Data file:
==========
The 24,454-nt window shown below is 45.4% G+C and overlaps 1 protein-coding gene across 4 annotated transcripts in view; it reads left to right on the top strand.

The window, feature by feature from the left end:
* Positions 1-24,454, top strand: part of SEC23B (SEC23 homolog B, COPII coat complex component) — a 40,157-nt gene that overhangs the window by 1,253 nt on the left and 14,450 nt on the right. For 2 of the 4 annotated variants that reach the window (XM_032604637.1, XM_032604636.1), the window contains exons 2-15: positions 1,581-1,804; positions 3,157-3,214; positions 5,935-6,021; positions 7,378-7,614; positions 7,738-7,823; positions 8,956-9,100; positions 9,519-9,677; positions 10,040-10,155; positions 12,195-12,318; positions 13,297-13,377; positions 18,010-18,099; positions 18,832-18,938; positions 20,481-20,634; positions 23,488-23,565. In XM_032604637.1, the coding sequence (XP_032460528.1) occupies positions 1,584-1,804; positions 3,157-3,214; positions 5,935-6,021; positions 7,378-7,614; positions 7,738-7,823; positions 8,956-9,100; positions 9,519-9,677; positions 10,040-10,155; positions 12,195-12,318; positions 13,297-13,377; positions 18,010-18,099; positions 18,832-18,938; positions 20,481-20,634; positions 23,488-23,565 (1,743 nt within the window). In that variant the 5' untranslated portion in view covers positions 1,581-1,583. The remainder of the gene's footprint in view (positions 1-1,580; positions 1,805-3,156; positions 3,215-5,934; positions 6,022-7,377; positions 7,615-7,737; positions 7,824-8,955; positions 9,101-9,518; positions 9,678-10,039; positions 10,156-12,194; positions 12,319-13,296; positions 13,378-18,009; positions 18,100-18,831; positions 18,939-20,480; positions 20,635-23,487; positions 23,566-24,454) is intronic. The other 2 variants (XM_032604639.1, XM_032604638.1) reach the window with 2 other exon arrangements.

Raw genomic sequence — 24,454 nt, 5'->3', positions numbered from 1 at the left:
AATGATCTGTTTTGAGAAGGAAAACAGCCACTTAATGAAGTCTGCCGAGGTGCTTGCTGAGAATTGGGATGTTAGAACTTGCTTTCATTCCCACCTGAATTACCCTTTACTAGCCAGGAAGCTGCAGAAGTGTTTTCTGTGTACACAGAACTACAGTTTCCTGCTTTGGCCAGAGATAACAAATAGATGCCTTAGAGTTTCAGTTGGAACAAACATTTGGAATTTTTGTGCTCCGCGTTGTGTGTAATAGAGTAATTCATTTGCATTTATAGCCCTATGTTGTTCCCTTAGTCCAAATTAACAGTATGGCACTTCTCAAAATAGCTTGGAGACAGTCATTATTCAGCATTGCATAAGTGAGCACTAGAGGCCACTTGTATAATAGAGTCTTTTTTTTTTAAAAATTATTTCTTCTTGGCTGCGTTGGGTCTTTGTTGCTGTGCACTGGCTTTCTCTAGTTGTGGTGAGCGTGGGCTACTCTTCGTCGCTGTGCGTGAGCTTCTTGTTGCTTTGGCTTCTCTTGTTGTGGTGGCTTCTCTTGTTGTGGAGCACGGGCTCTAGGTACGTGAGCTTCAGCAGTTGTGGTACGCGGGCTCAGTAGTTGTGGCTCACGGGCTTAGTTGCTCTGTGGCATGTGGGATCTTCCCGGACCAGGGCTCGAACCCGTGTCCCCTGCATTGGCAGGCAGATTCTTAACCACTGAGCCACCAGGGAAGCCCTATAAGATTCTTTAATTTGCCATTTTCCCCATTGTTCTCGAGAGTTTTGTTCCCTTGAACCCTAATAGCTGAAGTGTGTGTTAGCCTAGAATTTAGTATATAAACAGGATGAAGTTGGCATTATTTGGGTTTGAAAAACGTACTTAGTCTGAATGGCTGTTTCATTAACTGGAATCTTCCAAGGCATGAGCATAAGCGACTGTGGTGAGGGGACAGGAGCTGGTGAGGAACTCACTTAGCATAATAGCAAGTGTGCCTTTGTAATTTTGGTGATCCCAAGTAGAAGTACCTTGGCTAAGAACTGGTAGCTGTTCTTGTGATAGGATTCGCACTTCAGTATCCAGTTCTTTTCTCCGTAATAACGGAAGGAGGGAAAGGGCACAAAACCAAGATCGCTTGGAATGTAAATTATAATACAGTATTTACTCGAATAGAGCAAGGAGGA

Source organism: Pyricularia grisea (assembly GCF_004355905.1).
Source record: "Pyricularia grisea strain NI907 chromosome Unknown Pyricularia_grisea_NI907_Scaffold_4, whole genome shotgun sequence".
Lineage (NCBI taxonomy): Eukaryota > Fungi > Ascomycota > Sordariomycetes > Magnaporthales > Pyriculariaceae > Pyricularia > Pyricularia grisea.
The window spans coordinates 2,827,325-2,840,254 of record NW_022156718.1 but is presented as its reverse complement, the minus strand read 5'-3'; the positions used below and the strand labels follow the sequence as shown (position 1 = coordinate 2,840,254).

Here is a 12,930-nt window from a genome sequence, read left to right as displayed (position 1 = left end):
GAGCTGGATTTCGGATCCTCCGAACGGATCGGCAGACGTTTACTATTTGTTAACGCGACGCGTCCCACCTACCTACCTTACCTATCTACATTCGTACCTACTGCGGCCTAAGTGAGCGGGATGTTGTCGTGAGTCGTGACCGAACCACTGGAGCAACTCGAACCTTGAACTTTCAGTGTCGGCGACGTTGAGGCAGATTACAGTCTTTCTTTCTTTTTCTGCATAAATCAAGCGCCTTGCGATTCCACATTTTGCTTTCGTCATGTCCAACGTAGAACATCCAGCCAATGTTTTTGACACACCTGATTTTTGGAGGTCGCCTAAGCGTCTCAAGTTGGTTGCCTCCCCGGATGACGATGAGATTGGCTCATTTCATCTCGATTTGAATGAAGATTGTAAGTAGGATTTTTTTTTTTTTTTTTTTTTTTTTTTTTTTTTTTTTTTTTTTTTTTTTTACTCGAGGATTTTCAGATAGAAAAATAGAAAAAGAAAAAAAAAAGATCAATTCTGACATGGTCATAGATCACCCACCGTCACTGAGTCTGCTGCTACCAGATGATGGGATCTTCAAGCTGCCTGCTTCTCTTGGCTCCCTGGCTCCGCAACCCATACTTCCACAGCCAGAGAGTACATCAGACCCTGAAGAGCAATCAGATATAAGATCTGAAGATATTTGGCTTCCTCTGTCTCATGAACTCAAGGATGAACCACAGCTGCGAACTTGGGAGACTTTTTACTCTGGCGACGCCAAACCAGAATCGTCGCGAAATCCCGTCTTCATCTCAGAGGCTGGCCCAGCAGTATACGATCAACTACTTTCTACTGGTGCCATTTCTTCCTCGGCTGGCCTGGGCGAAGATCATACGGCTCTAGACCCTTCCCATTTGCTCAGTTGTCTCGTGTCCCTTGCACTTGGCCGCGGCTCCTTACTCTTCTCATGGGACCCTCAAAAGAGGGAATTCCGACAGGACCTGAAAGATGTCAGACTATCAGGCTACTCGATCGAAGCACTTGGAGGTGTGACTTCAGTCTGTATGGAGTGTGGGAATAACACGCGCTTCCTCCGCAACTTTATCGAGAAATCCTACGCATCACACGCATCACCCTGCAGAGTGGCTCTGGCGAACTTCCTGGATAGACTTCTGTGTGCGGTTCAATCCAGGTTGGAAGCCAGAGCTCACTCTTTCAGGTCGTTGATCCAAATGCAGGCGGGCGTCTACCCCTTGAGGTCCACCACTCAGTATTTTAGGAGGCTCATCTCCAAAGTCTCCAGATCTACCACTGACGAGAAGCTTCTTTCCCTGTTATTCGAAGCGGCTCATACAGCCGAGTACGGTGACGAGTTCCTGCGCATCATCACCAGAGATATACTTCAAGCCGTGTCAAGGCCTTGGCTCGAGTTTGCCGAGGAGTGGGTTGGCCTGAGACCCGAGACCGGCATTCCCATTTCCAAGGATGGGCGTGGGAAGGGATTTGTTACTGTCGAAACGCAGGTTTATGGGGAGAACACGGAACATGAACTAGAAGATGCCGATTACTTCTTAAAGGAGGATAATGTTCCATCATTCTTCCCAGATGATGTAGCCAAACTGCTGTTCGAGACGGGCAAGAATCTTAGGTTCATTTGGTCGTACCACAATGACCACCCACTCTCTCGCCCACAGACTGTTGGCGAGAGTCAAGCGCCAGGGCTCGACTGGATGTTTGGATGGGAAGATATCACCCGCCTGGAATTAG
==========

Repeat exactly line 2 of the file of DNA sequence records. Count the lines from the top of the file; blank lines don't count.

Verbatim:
The window, feature by feature from the left end: